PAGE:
The performance of parts produced by fused filament fabrication is directly related to the printing conditions and to the rheological phenomena inherent to the process, specifically the bonding between adjacent extruded paths/raster. This paper aims to study the influence of a set of printing conditions and parameters, namely, envelope temperature, extrusion temperature, forced cooling and extrusion rate, on the parts performance.
The influence of these parameters is evaluated by printing a set of test specimens that are morphologically characterized and mechanically tested. At the morphological level, the external dimensions and the voids content of the printed specimens are evaluated. The bonding quality between adjacent extruded paths is assessed through the mechanical performance of test specimens, subjected to tensile loads. These specimens are printed with all raster oriented at 90º relative to the tensile axis.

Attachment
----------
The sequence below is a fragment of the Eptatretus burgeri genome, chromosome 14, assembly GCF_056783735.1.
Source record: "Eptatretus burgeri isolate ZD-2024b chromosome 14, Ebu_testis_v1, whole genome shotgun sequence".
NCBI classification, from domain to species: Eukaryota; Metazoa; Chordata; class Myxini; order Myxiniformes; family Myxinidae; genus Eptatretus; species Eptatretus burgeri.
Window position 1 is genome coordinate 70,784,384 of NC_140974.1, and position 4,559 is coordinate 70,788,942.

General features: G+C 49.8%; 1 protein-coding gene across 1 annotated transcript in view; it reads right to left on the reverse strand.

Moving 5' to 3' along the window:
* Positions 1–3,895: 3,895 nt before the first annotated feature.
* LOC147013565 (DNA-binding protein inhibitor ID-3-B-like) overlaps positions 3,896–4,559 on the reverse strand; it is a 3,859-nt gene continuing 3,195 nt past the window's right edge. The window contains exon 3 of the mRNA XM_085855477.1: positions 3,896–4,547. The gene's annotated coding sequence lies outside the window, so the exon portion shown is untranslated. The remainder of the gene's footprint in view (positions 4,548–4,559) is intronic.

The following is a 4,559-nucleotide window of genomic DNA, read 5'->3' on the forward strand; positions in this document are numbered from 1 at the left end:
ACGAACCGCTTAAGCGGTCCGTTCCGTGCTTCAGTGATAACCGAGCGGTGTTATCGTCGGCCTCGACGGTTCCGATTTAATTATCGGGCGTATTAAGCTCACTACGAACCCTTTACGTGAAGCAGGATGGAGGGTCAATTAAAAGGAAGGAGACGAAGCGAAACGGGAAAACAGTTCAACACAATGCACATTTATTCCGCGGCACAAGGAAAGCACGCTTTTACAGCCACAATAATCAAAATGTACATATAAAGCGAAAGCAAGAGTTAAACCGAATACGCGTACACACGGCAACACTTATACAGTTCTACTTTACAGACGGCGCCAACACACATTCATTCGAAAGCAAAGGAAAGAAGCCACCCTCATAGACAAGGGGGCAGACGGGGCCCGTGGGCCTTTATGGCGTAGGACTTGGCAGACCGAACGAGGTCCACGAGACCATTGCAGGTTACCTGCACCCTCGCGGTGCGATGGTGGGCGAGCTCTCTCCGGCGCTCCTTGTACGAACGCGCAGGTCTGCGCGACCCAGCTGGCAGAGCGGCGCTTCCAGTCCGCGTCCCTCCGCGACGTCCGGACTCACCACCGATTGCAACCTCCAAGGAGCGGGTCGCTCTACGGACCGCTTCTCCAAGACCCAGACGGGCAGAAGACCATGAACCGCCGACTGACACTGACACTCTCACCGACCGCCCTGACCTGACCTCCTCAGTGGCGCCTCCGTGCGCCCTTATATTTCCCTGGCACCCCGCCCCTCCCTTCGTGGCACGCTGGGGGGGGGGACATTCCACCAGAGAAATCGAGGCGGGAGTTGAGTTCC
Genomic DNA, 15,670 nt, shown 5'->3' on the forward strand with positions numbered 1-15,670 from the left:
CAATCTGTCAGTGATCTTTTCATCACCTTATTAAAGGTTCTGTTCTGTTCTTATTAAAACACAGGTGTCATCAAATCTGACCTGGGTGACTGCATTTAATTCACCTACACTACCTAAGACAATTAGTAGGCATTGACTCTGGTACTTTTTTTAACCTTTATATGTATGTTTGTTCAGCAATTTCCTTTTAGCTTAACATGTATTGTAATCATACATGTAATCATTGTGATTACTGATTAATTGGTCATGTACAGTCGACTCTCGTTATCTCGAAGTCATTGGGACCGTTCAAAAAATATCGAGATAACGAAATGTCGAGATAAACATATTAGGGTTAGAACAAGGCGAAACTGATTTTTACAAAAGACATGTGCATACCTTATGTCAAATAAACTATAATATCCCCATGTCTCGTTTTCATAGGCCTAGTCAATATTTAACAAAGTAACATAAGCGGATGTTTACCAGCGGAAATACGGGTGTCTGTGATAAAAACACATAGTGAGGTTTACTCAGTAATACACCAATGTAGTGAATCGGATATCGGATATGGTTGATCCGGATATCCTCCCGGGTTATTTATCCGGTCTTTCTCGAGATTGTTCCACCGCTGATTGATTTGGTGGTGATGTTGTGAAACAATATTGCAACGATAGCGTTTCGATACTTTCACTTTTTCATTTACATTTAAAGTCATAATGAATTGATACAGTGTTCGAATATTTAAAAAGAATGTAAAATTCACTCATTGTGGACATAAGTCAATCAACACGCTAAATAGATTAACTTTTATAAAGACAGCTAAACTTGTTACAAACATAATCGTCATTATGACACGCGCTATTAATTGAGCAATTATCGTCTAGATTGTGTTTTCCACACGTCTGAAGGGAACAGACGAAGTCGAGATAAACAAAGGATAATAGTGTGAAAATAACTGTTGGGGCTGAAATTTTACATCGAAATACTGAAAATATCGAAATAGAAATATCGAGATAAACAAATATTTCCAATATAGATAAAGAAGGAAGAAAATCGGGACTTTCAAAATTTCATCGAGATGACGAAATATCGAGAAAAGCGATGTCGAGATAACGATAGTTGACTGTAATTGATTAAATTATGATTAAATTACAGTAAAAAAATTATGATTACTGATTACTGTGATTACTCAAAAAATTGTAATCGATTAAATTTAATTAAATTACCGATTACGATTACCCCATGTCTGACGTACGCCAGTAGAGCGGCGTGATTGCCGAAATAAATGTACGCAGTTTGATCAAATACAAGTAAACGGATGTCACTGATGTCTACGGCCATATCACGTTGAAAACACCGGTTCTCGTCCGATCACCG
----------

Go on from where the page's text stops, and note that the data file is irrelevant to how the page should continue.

The best performance, resulting from a compromise between surface quality, dimensional accuracy and mechanical performance, is achieved with a heated printing environment and with no use of forced cooling. In addition, for all the conditions tested, the highest dimensional accuracy is achieved in dimensions defined in the printing plane.
This work provides a relevant result as the majority of the current printers comes without enclosure or misses the heating and envelope temperature control systems, which proved to be one of the most influential process parameter.
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